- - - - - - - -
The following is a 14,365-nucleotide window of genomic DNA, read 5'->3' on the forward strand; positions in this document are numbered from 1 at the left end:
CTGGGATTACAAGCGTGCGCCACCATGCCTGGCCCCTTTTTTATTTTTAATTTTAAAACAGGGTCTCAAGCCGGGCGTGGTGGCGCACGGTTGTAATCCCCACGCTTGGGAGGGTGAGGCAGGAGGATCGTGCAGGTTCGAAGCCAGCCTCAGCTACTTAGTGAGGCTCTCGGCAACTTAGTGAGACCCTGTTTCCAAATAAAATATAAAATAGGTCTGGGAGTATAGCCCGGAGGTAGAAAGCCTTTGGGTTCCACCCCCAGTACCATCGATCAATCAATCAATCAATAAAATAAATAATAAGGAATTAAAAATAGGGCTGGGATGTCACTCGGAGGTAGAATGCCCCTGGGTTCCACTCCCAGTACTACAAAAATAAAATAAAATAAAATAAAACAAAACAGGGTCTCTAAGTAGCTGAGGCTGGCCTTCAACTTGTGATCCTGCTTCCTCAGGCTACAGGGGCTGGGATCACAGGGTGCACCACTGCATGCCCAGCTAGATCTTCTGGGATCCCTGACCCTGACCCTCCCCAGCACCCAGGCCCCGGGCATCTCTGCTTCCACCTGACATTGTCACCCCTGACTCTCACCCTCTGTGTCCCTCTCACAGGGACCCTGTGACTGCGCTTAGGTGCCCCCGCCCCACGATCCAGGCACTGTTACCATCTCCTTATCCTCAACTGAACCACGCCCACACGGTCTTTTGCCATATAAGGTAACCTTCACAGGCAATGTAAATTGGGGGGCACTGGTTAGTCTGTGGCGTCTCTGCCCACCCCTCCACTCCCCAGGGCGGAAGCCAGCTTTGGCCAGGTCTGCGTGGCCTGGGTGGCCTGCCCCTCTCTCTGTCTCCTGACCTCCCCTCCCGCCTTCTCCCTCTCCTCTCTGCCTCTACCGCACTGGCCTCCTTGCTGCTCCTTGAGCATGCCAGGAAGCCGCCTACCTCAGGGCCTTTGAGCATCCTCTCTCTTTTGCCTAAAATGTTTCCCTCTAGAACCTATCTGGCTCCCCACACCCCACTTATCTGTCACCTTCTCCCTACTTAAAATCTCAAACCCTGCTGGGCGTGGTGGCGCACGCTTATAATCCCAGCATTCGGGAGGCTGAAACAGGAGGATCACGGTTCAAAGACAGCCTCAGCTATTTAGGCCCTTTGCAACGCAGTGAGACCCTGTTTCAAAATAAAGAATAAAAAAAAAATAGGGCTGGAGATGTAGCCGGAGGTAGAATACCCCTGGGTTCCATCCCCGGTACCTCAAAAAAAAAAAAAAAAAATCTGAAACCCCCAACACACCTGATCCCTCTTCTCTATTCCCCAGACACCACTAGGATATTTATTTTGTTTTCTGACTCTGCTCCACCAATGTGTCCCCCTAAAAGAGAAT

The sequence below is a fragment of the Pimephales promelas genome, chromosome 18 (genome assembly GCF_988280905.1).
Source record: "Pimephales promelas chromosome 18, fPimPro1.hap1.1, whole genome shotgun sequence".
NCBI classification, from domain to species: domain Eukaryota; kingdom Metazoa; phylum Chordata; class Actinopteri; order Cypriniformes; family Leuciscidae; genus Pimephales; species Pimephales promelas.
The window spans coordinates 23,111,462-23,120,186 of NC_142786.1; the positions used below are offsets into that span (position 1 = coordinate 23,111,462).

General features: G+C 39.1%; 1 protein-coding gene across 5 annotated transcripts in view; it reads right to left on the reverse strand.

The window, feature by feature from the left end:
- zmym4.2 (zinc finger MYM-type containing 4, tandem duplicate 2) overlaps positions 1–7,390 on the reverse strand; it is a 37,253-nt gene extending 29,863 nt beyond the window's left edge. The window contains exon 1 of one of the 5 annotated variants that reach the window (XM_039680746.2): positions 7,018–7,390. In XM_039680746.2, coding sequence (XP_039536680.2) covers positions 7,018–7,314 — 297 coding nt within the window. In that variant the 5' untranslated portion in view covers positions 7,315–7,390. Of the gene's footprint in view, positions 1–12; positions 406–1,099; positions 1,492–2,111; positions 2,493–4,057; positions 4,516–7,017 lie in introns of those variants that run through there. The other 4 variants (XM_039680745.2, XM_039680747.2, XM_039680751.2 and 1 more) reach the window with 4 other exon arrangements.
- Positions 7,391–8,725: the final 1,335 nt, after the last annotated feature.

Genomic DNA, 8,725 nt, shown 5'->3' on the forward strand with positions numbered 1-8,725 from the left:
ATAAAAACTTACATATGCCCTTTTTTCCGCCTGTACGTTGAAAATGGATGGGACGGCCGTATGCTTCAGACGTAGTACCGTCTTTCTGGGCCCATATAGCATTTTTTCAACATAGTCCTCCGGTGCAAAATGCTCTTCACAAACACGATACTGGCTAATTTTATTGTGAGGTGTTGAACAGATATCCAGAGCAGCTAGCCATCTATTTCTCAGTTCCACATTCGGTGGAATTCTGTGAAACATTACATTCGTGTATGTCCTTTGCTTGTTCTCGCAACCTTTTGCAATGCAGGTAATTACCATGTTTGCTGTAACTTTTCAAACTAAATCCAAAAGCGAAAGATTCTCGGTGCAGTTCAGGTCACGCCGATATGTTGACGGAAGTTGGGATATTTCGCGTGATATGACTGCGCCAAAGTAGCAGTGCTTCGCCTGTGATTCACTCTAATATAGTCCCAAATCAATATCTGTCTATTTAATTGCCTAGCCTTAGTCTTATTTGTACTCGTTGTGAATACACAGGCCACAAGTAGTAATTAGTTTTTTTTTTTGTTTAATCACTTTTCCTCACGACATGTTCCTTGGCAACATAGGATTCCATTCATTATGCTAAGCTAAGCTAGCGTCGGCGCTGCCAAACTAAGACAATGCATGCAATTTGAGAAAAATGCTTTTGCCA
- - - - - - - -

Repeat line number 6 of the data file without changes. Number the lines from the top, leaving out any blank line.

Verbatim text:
The window spans coordinates 23,111,462-23,120,186 of NC_142786.1; the positions used below are offsets into that span (position 1 = coordinate 23,111,462).